08 May, 2019

Native and non-native plants attract diverse bees to urban gardens in california

by Frankie et al.

In the world of habitat gardening for native pollinators, the question of using native versus non-native plants comes up frequently.  Some studies addressing this question point to the value of using native plants as the most desirable method for planning a garden as native pollinators would be the most likely visitors, because of their long evolutionary association with native plants. Other studies, however, indicate that designing such a garden should depend on what pollinators prefer, and that knowing plant-pollinator relationships is where one should begin the planning process.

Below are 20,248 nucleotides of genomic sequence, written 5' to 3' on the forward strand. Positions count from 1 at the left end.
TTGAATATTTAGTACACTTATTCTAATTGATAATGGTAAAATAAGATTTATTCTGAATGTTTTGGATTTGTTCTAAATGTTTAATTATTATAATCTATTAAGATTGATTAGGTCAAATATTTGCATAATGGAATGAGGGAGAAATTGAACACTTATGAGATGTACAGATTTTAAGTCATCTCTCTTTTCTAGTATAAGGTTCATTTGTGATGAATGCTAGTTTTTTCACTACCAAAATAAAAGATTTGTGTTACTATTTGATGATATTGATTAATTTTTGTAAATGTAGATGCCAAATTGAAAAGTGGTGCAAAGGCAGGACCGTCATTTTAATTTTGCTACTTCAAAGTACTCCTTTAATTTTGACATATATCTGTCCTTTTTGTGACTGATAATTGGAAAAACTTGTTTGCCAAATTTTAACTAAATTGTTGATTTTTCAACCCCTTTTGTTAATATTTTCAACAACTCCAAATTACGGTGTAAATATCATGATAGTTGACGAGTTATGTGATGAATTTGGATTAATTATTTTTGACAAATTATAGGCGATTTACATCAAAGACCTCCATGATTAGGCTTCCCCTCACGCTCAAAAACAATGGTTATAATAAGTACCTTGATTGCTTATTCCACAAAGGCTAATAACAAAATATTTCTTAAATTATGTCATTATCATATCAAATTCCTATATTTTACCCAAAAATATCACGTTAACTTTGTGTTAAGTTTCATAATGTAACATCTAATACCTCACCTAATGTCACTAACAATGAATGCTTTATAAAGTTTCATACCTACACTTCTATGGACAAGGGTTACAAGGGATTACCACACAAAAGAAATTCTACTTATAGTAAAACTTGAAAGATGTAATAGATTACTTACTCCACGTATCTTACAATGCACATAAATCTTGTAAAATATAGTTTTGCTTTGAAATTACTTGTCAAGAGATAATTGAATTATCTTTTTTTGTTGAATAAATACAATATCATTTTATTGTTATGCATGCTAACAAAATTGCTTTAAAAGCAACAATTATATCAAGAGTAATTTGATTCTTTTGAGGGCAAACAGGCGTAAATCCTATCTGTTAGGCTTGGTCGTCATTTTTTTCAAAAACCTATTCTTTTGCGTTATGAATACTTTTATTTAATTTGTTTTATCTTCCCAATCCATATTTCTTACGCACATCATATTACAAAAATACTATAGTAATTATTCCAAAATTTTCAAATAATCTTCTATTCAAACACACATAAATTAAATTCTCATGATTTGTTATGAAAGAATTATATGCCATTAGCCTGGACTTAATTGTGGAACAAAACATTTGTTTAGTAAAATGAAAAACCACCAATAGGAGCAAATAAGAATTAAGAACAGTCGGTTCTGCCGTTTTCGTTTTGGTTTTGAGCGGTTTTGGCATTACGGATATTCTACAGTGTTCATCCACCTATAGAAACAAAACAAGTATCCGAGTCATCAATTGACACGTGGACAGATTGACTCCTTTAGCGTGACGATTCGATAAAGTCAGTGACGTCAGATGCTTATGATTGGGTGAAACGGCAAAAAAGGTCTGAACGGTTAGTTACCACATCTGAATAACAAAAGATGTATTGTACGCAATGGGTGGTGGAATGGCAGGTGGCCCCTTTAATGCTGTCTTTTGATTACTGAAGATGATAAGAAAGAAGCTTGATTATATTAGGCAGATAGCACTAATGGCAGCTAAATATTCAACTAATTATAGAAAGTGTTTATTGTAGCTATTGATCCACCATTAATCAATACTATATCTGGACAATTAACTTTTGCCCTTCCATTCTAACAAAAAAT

A comparative study was conducted in urban California to follow up on this question by evaluating native vs non-native plant attraction to native and non-native bee species. Records of 7,659 bees and their floral hosts were examined from extensive collections sampled from 2005-2011 by the University of California Urban Bee Lab. Of the 229 bee species examined, 71 were from only native plants; 52 were from only non-native host plants; and 106 were collected from both types of plants.  Flowering periods in months were similar.  The study concluded that using native and non-native plants increased the opportunities for attracting a richer diversity of bee species and for longer periods.  Knowing basic bee-flower relationships is key to planning a bee habitat garden with the goal of achieving high bee pollinator activity.
Read the scientific publication in JPE.

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